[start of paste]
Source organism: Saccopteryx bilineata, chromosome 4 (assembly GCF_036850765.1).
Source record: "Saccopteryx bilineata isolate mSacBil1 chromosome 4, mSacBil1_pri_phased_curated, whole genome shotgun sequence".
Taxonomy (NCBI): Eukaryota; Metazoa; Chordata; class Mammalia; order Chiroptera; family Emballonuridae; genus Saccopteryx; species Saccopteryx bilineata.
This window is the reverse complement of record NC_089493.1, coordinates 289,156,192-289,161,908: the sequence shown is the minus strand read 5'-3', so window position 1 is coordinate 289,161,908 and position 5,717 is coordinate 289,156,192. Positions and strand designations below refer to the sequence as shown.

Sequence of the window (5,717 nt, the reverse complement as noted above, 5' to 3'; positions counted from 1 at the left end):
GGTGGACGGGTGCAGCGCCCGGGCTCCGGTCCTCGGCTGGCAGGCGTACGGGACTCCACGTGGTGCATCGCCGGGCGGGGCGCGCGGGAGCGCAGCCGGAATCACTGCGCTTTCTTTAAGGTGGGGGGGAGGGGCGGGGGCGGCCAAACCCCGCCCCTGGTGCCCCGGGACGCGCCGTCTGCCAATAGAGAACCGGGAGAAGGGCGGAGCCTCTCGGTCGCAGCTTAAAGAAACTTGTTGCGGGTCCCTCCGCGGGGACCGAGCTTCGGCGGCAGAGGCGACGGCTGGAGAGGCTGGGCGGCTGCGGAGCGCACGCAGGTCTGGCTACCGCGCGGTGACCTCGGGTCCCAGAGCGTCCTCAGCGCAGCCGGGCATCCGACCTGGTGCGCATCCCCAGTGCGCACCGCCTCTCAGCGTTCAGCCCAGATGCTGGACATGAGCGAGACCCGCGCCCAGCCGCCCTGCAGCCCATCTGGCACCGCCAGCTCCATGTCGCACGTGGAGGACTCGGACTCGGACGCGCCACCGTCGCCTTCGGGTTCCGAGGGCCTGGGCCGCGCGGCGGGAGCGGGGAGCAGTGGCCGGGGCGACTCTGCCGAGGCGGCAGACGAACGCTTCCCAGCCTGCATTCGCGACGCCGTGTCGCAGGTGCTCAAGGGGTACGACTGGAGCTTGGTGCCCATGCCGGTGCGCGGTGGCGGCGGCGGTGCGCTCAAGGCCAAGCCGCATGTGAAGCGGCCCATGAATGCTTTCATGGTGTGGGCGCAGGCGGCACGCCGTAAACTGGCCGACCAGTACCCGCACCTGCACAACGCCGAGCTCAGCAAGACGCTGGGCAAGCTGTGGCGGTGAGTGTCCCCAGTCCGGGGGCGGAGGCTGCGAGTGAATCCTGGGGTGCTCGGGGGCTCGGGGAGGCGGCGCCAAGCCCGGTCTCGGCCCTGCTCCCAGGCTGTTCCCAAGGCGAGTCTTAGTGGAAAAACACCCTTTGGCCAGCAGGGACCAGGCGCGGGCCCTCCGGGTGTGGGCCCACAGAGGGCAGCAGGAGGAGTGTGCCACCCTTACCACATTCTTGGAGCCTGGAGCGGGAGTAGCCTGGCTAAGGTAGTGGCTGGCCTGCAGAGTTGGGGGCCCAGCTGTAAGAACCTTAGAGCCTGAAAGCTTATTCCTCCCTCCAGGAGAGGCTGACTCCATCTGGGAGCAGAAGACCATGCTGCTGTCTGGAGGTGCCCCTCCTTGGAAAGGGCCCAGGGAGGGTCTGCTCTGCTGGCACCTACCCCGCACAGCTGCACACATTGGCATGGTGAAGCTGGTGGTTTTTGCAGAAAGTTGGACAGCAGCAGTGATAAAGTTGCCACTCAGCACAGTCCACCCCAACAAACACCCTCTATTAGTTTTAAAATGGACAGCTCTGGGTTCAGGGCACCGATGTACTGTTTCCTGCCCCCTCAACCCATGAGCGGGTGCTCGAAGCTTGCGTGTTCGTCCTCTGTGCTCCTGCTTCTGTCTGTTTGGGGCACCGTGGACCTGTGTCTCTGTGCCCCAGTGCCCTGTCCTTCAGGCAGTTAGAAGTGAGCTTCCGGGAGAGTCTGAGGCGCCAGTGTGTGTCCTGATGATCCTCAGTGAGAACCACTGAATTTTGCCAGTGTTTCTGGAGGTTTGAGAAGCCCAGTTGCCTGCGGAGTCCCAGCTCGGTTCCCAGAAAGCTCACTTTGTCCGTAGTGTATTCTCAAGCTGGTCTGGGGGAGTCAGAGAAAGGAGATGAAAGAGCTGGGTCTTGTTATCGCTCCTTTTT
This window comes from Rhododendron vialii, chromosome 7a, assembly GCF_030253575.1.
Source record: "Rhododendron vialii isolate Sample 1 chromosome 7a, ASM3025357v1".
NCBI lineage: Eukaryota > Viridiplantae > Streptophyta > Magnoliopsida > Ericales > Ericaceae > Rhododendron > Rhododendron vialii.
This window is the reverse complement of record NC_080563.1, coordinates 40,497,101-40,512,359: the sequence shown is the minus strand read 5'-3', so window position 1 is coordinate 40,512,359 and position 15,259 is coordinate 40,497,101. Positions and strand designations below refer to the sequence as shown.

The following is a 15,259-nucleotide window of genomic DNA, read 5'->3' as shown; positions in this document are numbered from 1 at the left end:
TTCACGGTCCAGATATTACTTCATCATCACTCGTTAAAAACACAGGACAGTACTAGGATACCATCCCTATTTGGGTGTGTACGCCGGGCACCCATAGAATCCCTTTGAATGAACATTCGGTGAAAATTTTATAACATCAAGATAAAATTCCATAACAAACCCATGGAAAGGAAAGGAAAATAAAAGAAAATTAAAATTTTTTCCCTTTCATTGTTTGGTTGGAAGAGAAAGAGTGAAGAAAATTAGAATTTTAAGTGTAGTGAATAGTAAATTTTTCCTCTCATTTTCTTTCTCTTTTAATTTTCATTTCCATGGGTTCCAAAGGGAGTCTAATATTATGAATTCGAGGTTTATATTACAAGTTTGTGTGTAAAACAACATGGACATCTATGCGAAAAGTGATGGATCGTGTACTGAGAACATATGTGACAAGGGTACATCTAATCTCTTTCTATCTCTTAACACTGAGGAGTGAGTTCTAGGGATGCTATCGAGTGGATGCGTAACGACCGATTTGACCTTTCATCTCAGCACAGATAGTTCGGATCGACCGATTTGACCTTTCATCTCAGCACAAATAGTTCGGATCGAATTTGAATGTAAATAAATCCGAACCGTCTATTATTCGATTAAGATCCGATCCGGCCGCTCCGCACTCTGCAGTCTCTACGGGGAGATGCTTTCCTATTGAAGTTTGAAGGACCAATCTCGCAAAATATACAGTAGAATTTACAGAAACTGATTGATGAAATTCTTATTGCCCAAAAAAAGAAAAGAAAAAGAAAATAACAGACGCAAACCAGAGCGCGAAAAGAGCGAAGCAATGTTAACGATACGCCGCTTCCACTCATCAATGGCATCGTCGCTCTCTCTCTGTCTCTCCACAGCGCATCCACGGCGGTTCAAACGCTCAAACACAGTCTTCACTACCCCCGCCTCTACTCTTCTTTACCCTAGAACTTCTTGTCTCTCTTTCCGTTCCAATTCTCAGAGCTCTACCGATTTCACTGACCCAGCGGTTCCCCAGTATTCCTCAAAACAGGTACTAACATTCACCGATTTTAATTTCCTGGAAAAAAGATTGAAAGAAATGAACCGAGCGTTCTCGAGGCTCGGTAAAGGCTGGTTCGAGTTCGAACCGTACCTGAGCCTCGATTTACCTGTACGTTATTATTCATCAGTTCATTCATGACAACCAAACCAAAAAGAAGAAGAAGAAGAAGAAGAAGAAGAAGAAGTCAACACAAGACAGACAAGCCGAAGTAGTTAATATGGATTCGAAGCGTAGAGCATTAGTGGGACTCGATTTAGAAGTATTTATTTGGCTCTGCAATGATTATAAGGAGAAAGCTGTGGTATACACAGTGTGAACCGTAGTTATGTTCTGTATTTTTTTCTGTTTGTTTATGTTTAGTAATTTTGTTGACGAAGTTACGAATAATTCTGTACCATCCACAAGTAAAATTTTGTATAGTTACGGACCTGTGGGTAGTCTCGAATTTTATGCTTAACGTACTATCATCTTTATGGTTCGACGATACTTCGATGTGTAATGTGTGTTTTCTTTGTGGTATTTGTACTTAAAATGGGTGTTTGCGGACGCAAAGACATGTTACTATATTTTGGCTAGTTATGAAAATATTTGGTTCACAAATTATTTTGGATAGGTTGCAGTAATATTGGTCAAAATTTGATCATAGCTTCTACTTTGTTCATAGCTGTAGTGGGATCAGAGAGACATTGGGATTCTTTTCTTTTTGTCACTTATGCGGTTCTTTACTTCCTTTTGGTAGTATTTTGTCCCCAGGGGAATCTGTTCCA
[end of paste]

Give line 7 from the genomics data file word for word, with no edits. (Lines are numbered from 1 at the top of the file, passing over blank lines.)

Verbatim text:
This window comes from Rhododendron vialii, chromosome 7a, assembly GCF_030253575.1.